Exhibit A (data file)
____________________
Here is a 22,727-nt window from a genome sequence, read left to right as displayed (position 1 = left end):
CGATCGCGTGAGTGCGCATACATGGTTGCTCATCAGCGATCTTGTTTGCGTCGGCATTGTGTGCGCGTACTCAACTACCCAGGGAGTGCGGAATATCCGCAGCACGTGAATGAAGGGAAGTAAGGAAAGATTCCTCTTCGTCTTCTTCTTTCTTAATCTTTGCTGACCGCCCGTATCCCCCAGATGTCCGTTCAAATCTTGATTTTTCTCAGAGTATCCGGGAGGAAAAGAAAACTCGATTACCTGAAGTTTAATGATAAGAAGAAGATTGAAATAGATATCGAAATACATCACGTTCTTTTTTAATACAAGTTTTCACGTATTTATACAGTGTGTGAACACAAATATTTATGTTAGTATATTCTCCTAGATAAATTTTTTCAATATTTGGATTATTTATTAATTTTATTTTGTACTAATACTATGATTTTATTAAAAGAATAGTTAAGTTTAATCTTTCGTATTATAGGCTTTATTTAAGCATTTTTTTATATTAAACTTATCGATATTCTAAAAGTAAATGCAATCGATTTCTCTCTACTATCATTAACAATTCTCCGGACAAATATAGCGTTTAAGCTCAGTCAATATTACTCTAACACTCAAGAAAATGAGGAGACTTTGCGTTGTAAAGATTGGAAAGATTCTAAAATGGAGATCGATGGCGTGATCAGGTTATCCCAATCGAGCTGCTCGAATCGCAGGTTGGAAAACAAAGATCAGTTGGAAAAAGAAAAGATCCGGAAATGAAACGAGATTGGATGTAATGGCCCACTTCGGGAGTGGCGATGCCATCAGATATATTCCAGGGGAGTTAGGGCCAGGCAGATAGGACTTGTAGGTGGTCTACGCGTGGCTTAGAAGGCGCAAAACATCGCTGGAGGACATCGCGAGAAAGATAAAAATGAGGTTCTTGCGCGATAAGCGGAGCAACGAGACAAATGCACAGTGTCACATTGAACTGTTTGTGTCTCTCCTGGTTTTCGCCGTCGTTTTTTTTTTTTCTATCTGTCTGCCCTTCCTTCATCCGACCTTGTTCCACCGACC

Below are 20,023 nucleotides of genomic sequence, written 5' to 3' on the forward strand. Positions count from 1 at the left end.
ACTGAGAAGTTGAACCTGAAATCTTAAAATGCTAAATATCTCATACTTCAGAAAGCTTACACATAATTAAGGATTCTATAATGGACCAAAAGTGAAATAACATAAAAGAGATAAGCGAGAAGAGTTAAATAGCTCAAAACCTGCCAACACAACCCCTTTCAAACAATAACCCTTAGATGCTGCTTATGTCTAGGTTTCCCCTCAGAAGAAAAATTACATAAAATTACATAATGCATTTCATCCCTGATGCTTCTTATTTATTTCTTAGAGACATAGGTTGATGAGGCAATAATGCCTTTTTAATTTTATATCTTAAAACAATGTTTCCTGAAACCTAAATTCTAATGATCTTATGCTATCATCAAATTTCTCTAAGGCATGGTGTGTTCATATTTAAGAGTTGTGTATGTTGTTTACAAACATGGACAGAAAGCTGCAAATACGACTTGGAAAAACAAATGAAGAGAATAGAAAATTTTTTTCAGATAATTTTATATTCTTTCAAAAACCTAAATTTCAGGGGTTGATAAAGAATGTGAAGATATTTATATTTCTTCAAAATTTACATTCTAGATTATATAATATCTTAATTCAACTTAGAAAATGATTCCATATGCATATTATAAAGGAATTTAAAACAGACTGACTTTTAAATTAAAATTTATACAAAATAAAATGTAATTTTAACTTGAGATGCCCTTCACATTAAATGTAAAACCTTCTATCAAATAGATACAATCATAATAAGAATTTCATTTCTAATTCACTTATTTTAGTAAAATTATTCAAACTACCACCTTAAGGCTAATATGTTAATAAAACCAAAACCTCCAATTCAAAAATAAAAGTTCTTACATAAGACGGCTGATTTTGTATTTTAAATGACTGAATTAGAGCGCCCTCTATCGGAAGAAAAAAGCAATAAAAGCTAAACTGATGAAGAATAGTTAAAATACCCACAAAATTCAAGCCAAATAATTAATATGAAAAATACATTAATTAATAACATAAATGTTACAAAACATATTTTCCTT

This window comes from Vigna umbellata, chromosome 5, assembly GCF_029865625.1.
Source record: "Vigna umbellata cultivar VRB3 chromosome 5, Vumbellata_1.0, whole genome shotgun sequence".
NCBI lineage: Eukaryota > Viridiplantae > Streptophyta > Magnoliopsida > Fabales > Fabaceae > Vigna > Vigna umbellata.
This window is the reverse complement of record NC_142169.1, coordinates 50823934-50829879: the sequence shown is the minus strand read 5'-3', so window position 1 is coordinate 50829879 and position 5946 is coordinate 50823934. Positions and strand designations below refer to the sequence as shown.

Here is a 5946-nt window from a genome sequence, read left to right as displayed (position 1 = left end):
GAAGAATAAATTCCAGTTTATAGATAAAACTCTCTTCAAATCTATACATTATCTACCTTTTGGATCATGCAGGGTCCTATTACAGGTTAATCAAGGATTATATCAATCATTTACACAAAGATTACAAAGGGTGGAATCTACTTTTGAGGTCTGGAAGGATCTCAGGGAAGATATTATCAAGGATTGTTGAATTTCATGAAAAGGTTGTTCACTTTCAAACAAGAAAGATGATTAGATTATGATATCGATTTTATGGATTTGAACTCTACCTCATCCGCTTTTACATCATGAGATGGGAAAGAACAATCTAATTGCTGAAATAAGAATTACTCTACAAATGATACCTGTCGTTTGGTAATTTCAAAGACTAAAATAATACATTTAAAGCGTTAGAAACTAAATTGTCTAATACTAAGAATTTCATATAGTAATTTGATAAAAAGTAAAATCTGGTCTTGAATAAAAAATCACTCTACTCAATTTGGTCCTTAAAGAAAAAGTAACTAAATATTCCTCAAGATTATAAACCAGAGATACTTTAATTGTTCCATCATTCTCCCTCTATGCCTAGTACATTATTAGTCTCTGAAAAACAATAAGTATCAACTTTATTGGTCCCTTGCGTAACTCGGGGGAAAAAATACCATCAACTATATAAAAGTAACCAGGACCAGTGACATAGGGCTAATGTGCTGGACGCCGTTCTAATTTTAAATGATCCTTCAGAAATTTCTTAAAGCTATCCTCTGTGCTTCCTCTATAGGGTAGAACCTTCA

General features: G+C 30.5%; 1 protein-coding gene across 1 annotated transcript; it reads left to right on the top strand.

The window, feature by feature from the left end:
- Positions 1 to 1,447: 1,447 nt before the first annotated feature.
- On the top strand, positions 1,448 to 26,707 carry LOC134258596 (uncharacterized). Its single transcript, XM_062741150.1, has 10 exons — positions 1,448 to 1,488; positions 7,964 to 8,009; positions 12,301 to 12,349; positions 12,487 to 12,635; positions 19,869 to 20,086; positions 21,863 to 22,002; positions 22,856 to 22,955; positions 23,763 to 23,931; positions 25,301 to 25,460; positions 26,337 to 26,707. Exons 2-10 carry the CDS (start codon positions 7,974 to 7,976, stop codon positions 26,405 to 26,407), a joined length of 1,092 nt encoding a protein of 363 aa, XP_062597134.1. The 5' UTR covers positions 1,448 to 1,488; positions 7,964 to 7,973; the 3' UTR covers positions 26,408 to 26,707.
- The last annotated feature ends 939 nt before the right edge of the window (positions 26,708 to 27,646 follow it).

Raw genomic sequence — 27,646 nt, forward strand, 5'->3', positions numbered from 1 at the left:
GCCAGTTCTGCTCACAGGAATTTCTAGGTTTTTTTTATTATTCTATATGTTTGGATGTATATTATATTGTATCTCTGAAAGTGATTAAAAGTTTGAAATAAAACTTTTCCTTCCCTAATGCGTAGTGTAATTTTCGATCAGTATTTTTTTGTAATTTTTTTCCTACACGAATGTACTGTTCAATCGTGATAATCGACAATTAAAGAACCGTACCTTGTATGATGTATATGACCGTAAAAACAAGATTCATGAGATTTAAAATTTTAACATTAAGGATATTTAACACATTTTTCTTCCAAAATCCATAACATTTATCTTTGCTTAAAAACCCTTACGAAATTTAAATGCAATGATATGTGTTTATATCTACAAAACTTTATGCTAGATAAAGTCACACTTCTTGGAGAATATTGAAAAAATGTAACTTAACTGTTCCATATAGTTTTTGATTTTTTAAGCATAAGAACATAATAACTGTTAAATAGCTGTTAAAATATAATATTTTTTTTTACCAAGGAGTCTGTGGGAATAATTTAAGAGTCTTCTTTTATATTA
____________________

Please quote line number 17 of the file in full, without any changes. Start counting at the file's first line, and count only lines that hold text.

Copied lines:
GCCAGTTCTGCTCACAGGAATTTCTAGGTTTTTTTTATTATTCTATATGTTTGGATGTATATTATATTGTATCTCTGAAAGTGATTAAAAGTTTGAAATAAAACTTTTCCTTCCCTAATGCGTAGTGTAATTTTCGATCAGTATTTTTTTGTAATTTTTTTCCTACACGAATGTACTGTTCAATCGTGATAATCGACAATTAAAGAACCGTACCTTGTATGATGTATATGACCGTAAAAACAAGATTCATGAGATTTAAAATTTTAACATTAAGGATATTTAACACATTTTTCTTCCAAAATCCATAACATTTATCTTTGCTTAAAAACCCTTACGAAATTTAAATGCAATGATATGTGTTTATATCTACAAAACTTTATGCTAGATAAAGTCACACTTCTTGGAGAATATTGAAAAAATGTAACTTAACTGTTCCATATAGTTTTTGATTTTTTAAGCATAAGAACATAATAACTGTTAAATAGCTGTTAAAATATAATATTTTTTTTTACCAAGGAGTCTGTGGGAATAATTTAAGAGTCTTCTTTTATATTA